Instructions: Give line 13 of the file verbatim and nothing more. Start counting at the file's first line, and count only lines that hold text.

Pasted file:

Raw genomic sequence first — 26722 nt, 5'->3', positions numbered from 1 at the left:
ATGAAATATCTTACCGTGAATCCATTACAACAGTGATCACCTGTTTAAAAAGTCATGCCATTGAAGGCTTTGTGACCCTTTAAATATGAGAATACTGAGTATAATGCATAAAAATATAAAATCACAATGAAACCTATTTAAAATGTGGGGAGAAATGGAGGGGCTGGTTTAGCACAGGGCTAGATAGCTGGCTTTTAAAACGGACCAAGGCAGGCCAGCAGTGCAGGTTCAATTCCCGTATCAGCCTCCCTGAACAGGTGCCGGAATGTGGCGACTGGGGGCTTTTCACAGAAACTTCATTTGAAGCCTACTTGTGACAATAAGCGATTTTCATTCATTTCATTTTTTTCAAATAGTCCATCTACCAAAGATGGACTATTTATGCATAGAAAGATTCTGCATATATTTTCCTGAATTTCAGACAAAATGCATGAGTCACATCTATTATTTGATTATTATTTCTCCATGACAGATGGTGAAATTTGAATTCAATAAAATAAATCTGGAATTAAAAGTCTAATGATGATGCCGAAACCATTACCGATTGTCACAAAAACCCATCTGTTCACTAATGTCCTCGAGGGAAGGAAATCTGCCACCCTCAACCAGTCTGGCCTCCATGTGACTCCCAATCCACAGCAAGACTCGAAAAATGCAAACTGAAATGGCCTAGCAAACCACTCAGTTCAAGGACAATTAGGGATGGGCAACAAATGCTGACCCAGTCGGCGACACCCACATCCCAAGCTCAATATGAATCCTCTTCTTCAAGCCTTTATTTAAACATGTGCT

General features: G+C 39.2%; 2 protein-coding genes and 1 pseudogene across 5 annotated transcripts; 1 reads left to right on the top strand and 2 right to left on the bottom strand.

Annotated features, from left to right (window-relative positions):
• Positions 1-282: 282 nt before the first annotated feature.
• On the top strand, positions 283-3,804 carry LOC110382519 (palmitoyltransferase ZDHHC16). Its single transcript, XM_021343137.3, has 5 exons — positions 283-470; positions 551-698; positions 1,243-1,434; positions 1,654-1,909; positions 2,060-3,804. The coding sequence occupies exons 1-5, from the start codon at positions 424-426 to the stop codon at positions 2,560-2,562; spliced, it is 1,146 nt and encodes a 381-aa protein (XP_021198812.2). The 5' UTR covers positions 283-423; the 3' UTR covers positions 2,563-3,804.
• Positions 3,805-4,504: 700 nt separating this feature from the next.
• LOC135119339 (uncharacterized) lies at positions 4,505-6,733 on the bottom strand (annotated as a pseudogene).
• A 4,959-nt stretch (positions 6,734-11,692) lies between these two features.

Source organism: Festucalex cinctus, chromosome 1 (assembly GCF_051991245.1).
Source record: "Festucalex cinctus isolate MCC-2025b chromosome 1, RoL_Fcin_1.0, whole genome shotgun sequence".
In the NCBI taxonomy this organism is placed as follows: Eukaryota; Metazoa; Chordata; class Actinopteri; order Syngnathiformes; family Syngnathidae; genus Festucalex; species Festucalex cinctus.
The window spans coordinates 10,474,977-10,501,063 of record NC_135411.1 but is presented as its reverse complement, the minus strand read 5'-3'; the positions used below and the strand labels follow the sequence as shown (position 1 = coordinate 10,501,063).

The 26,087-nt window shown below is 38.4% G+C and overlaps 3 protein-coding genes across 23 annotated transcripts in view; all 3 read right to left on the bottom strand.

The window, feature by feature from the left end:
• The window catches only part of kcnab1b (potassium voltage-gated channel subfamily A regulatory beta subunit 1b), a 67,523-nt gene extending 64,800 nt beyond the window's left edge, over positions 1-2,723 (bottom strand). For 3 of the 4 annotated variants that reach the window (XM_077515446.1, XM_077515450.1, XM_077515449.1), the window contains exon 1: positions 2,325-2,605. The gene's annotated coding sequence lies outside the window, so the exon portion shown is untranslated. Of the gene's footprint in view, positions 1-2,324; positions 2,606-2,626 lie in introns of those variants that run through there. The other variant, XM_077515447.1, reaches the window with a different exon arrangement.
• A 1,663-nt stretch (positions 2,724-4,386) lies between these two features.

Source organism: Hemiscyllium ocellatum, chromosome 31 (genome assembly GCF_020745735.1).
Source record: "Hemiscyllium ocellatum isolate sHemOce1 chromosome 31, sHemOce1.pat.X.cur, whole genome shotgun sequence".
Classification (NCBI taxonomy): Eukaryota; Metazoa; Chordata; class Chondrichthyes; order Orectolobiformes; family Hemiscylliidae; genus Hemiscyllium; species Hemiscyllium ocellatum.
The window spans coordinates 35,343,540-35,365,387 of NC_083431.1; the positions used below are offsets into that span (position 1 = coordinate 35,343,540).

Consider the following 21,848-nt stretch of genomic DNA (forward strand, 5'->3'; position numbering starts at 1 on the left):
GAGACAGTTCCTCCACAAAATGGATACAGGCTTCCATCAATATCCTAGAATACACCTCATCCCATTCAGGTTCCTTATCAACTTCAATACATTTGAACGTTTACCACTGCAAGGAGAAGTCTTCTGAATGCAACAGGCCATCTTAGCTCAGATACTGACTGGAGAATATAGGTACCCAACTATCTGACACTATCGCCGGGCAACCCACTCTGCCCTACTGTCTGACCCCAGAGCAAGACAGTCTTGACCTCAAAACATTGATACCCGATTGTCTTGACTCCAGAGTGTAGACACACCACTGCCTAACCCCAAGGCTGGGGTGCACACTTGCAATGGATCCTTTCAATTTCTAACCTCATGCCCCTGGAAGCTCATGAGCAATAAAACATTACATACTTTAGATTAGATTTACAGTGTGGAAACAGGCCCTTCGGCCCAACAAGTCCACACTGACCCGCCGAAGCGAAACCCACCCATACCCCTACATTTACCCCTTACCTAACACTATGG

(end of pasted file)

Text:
The window spans coordinates 10,474,977-10,501,063 of record NC_135411.1 but is presented as its reverse complement, the minus strand read 5'-3'; the positions used below and the strand labels follow the sequence as shown (position 1 = coordinate 10,501,063).